Dillon Ranger District issues Lower Snake vegetation management plan
The Dillon Ranger District recently issued a decision memo on its Lower Snake Wildland Urban Interface management project, approving more than 850 acres of clear-cutting, commercial thinning and pile burning that it says will improve forest resiliency across the county.
The project is located in five zones across Summit: in the vicinity of Montezuma Road, Frey Gulch north of Keystone, Keystone Gulch, Tenderfoot Mountain and along Swan Mountain Road. Almost the entire county lives within the wildland-urban interface and hazardous fuel reductions are consistent with the area’s wildfire protection plan established in 2006.
“On the heels of the Peak 2 fire, it is now more important than ever to continue to take proactive approach to managing the forest to create future fuel breaks in the event of another wildfire,” Adam Bianchi, Dillon deputy district ranger, said in a news release. “Through years of public collaboration, we have identified priority treatment areas that will provide long-term benefits to the local communities and forest.”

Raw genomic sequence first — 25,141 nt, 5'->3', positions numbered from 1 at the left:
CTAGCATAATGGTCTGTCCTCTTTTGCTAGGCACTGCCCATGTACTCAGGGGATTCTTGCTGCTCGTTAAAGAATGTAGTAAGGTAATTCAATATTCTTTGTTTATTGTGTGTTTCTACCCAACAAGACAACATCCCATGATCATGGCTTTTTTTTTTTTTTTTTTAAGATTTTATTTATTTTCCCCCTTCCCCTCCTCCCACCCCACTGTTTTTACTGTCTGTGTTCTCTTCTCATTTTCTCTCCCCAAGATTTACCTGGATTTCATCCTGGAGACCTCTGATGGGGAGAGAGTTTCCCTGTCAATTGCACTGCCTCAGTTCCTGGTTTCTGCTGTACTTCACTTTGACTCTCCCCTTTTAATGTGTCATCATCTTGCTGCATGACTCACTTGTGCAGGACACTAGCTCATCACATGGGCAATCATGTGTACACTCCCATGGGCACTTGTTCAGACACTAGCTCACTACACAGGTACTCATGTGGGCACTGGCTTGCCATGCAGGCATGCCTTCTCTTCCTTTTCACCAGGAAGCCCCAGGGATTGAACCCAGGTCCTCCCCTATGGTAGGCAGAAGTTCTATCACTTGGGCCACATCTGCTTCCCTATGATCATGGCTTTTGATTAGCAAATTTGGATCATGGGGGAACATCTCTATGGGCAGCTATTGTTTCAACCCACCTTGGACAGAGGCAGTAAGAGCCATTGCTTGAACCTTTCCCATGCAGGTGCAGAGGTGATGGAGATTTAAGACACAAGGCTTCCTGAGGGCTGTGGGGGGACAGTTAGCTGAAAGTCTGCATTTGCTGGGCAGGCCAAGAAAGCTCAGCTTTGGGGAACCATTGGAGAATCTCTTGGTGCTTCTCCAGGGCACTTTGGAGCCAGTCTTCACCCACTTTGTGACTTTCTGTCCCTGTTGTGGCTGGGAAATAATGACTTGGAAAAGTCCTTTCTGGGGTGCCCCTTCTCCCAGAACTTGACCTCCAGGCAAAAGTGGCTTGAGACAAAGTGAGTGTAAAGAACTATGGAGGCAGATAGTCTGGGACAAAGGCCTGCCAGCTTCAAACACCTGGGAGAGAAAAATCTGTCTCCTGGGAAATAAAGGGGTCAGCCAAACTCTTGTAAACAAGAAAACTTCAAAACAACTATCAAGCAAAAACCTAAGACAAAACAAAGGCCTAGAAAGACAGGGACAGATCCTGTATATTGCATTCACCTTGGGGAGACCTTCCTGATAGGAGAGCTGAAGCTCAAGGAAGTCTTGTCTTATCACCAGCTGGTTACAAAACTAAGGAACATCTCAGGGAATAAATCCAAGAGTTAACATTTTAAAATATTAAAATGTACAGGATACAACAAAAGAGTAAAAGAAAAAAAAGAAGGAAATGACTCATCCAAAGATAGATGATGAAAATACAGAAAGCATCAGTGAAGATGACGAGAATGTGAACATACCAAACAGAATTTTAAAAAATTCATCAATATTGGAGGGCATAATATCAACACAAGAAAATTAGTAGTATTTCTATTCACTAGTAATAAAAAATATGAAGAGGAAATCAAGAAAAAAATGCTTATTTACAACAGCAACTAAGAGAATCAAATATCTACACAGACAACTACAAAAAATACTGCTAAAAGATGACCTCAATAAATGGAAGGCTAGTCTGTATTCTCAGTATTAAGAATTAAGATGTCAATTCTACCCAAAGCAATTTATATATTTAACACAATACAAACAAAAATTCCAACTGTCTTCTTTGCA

Besides helping to produce further forest resistance and avoid potential future disturbances caused by insects and fires, the project will reduce the extent of dwarf mistletoe infection in regenerating lodgepole pine stands that have been impacted by the pine beetle epidemic. The prescribed vegetation treatments also aid in lessening the accumulation of future heavy fuel loading.
The decision memo, scoping documents and specialist reports are all available for download from the White River National Forest at: fs.usda.gov/project/?project=46192.
For more information, contact Dillon District deputy ranger Adam Bianchi at 970-262-3495, or at email@example.com
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